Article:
Movie Review: Spies and Ninjas and Popcorn, Oh My!


Corey McConaughy, Contributing Writer

HEADS-UP: The following article contains spoilers for Kingsman: The Golden Circle and The Lego Ninjago Movie, among a few similar films.

If you ask me, 2017 has been yet another great year for the film industry. I think my friends won’t be surprised to know that the majority of what I’ve seen thus far were superhero movies including Guardians of the Galaxy Vol. 2, Wonder Woman, Spider-Man: Homecoming, and even Captain Underpants, a childhood favorite of mine. And although it was released and the end of last year, Hidden Figures was a brilliant start to this year. Don’t even get me started on the upcoming films I’m looking forward to: Justice League, Thor: Ragnarok, Coco, Wonder, Murder on the Orient Express, The Shape of Water, and Star Wars: The Last Jedi to name a handful.

When I learned there would be a sequel to one of my favorite spy movies, and another installment starring one of my favorite childhood toys, I naturally became ecstatic and vowed I’d watch both on opening day; something I’ve never done before, and I’m content to say I would love to do it again.

Kingsman: The Golden Circle

Like its predecessor, The Secret Service, this blend of action and comedy is not for audiences who are more comfortable with the “PG-13” rating. There’s violence and gore, never mind strong language laden with f-bombs, as well as brief moments of partial nudity.

“What’s it about, then?” you may be asking yourself. The Kingsmen, a cross between MI5 and MI6, are an intelligence agency who monitor suspicious activities globally and stop them before they harm the public. Both movies follow Gary (aka “Eggsy”), played by Taron Egerton, a young Londoner who follows in his late father’s footsteps as a new member of the spy collective. The Golden Circle depicts his and his allies’ efforts to stop Poppy Adams (Julianne Moore), a drug lord who strives to kill her customers unless the President of the United States halts the War on Drugs initiative, ultimately leading to legal exemption for Adams and her cartel, which is marketed as a pharmaceutical business.

The Golden Circle surprised me at points with the return of a main character, the deaths of a few other characters, and two instances of someone literally turning into a hamburger, which I’m glad to say wasn’t as grotesque as I feared. What I believe will surprise everyone who sees it is the cinematography for fight scenes; the shots are quick, immersive, almost hypnotic at times, and successful in presenting audiences the sheer impact of every combat move, exceeding all of my expectations. Another, less exciting surprise, though, is the film’s runtime: more than two hours; so if you want to watch another movie afterwards, plan accordingly.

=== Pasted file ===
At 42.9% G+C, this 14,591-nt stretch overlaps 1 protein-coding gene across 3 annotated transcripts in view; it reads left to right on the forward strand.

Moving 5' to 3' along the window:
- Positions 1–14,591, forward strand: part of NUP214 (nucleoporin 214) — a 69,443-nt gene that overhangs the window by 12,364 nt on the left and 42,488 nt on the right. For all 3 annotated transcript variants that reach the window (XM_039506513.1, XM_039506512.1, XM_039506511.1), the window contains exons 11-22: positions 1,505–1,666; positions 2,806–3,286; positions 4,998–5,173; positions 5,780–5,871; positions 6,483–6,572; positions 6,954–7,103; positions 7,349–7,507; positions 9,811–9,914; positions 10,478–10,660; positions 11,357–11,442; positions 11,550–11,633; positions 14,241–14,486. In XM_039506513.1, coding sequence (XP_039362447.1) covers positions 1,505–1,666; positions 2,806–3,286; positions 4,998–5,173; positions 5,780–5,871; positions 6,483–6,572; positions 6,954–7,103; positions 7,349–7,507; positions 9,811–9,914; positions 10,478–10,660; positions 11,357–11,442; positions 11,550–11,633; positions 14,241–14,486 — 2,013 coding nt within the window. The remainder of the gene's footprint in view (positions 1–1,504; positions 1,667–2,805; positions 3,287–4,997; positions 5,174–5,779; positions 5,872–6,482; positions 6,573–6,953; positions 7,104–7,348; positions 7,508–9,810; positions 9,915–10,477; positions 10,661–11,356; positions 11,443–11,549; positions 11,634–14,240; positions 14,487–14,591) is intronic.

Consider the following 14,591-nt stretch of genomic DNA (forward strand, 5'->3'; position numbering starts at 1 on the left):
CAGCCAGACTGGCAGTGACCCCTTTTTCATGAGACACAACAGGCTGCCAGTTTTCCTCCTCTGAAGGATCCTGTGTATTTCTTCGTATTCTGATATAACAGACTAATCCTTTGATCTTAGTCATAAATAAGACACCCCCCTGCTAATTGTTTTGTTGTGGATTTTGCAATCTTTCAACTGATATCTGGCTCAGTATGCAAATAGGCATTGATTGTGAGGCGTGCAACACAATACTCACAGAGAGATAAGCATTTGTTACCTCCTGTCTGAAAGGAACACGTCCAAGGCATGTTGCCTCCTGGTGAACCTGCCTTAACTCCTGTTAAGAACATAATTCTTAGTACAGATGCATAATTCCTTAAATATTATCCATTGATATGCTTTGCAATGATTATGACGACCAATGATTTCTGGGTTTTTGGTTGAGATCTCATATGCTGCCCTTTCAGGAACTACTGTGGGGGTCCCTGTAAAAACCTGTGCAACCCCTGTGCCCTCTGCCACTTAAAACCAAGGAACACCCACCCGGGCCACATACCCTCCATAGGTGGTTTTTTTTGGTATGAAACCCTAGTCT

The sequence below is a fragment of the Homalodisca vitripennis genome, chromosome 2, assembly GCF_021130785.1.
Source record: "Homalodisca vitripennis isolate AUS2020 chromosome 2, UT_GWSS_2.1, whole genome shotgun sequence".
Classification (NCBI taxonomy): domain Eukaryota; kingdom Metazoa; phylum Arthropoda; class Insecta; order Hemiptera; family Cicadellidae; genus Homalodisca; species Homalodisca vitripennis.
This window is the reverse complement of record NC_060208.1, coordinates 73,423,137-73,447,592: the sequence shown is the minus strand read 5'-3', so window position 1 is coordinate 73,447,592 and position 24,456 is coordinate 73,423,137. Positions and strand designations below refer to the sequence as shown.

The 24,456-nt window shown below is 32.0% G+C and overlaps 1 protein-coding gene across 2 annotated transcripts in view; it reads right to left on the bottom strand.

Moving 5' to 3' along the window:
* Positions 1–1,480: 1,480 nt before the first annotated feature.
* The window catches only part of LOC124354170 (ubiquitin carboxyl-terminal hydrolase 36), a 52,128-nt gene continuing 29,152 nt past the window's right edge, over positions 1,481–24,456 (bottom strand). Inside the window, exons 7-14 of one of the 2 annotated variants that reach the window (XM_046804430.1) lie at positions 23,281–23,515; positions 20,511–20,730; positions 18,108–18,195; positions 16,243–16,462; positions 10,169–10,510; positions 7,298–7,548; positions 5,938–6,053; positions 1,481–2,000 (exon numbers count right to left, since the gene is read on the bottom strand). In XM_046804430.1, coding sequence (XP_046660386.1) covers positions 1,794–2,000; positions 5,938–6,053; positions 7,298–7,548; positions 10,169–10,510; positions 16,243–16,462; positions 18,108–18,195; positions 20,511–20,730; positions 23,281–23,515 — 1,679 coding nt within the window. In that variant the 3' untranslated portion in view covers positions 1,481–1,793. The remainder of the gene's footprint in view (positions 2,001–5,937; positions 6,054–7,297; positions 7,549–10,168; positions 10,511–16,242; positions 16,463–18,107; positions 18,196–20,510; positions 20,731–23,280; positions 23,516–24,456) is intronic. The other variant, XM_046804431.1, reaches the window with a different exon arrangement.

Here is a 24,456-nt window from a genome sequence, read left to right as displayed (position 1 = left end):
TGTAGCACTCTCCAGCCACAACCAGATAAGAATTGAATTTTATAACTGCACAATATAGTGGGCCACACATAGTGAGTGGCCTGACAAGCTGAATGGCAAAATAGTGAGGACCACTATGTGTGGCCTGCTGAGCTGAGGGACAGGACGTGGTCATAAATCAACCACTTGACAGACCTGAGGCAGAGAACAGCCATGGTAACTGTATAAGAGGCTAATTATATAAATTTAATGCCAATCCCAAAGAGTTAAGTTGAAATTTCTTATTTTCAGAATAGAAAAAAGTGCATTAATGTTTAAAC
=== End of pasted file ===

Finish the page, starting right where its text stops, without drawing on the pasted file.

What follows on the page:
Overall, Kingsman: The Golden Circle is an emotional roller coaster for audiences, jam-packed with great action, some comedic and dramatic moments, and even an exaggerated drug PSA. To viewers unfamiliar with the series, however, I advise watching its forerunner beforehand.

The Lego Ninjago Movie

            I was pleasantly surprised by The Lego Movie, I loved The Lego Batman Movie, and I’m happy to say Ninjago is no exception. It revolves around Lloyd Garmadon, a teen who everyone blames when his estranged father wreaks havoc upon the city of Ninjago. Why? His dad is a villain known as Lord Garmadon. Lloyd, however, along with his friends, are ninjas who pursue mastery in the martial art and protect the city from Lord Garmadon’s attacks.

The animation is stellar, the comedy is fast and fun, and the voice cast is brilliant, but what sticks out to me the most are the messages and representation. With his friends toting elements like earth, water, ice, fire, and lightning, Lloyd feels out of place with the kind of ninja he is, which is “green.” His troubles carry into his school life, as every fellow student mocks him, stares at him with contempt, and even refuses to sit on the same side of the school bus he’s on.

I can see viewers seeing themselves in him, as well as relate to his dad’s absence from his life and being excluded by others for being different. The film depicts Lloyd’s inability to throw, referring to the traditionally father-son game of catch. There is also a brief scene in which Lord Garmadon gives him driving advice. Their dynamic relationship captures the purpose of being a great parent and how beneficial it is on their child’s development.

Despite the mixed reception, The Lego Ninjago Movie is not bad compared to its predecessors. Rotten Tomatoes claims the film “suggests [the] franchise’s formula isn’t clicking like it used to,” but it depends on your tastes. If you ask me, Ninjago has the same passion and thought-provoking themes the other movies do, and I’m satisfied with the final cut.